The Bhutto assassination also triggered a flight to less risky assets such as gold, which rose to a one-month high, and prompted a further drop in the dollar.
The dollar fell again on Friday as data showing a 9 percent decline in sales of new U.S. homes last month heightened concern about the economy, putting the greenback on track for its worst week in more than a year.
The falling dollar has pushed up prices for commodities denominated in the U.S. currency this year by raising the purchasing power of non-dollar nations and reducing the spending power of producer revenues.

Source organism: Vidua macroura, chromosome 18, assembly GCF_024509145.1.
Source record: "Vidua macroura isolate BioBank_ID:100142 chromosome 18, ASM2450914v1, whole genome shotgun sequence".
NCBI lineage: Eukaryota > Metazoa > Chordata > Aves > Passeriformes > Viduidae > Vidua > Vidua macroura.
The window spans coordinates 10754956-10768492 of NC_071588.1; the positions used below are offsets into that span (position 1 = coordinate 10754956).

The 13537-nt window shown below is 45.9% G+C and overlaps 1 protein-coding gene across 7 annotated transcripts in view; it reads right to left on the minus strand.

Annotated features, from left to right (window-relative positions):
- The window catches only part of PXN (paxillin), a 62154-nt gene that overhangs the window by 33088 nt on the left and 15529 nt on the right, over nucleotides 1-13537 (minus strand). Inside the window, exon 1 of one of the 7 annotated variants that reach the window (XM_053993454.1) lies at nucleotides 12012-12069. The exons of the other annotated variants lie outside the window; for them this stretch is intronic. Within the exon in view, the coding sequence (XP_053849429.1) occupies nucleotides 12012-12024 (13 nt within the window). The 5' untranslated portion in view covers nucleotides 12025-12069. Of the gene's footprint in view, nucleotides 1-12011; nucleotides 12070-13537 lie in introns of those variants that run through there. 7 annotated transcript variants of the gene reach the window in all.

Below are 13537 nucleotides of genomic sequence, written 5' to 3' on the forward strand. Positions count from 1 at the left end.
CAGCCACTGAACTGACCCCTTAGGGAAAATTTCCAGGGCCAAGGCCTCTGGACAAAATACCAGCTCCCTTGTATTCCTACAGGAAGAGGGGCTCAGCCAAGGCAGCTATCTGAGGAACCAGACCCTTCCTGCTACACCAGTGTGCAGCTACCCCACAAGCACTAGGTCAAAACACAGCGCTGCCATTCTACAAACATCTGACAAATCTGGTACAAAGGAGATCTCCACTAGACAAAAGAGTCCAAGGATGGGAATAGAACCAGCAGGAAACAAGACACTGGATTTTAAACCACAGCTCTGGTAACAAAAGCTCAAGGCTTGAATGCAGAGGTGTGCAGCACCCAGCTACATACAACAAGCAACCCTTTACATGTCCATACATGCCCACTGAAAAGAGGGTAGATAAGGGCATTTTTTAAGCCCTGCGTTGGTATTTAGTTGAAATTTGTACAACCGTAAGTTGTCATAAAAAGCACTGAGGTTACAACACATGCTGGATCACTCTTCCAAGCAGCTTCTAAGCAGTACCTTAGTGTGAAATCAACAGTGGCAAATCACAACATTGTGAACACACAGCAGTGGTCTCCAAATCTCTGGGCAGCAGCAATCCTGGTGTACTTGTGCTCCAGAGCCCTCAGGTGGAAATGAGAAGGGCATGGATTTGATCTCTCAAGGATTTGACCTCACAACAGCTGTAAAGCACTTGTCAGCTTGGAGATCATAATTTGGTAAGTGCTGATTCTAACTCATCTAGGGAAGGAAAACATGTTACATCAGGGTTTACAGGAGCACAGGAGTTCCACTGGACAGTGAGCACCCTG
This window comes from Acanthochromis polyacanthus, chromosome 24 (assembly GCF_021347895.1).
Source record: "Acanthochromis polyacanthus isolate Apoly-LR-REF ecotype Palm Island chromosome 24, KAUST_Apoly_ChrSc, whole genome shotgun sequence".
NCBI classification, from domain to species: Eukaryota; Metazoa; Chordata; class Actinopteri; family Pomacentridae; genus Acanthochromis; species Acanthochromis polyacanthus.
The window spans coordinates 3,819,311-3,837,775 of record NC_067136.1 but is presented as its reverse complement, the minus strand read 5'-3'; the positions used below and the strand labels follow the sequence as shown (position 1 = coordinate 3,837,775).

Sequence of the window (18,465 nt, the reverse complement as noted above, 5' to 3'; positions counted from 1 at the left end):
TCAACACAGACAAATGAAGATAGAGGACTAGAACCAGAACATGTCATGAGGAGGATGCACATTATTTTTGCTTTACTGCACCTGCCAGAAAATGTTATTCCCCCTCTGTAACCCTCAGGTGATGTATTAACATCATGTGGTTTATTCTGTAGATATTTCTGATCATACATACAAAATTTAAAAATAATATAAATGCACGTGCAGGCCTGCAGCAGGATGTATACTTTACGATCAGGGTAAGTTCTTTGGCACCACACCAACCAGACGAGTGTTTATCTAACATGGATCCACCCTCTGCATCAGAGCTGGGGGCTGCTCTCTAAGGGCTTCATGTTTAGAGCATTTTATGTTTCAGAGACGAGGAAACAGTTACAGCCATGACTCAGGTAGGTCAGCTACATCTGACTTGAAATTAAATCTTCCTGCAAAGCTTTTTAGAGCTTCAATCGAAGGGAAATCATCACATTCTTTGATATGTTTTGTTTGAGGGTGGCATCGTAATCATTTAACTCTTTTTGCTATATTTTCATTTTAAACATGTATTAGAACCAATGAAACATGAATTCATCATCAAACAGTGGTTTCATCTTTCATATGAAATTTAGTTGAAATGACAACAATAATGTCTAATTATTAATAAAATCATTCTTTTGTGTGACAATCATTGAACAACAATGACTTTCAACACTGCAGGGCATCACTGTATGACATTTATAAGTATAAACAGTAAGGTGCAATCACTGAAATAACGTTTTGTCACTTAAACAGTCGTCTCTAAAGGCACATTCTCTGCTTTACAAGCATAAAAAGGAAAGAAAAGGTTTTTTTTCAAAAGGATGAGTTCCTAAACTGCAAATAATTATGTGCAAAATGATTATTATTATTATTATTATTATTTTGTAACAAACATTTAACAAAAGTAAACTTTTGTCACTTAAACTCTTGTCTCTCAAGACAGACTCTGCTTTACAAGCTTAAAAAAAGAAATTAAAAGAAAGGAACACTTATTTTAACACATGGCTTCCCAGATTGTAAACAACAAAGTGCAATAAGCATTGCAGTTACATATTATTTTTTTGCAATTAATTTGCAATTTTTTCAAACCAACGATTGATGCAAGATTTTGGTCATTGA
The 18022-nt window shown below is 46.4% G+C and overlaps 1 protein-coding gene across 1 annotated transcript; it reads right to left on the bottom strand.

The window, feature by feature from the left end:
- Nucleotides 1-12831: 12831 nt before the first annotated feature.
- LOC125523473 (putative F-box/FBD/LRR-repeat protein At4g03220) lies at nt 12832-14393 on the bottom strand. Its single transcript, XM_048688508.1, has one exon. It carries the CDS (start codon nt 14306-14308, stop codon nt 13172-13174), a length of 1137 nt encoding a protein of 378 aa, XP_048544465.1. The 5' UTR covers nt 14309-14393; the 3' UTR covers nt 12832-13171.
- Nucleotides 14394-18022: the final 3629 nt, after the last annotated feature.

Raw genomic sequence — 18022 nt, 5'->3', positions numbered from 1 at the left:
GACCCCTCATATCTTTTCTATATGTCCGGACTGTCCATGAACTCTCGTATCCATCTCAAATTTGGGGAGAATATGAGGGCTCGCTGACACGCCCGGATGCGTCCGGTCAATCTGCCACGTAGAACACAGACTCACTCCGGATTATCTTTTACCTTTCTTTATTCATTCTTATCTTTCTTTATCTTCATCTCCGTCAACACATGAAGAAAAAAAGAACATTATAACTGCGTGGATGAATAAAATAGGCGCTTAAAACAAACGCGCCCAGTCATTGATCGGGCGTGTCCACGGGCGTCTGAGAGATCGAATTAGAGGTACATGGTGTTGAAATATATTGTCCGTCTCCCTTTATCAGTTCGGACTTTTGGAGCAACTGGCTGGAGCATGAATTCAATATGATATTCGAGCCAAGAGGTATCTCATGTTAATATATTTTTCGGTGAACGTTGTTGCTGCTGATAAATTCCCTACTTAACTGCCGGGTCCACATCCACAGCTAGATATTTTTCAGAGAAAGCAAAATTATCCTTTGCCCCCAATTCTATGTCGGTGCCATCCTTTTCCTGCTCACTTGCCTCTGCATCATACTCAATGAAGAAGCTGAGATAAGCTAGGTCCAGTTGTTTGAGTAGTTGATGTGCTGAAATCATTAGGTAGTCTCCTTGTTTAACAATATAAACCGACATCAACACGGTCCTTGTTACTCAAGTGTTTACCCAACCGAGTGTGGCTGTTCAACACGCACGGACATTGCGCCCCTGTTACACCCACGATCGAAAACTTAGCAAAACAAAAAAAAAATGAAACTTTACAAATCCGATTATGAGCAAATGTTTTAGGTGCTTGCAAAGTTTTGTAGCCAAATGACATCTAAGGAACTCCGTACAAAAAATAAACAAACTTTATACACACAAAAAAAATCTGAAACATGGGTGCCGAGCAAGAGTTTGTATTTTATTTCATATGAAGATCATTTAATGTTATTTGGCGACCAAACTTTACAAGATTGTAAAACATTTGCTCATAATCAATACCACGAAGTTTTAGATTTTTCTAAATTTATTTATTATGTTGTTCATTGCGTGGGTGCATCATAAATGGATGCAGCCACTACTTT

Oil has rallied more than 58 percent since the start of the year, hitting a record $99.29 on Nov. 21, although the credit crisis and forecasts for above average temperatures this winter have raised concerns about U.S. demand.
Turkish raids on Kurdish guerrilla targets in northern Iraq have also supported prices by raising the risk to regional supply, although most of the OPEC nation's oil exports flow via its southern ports.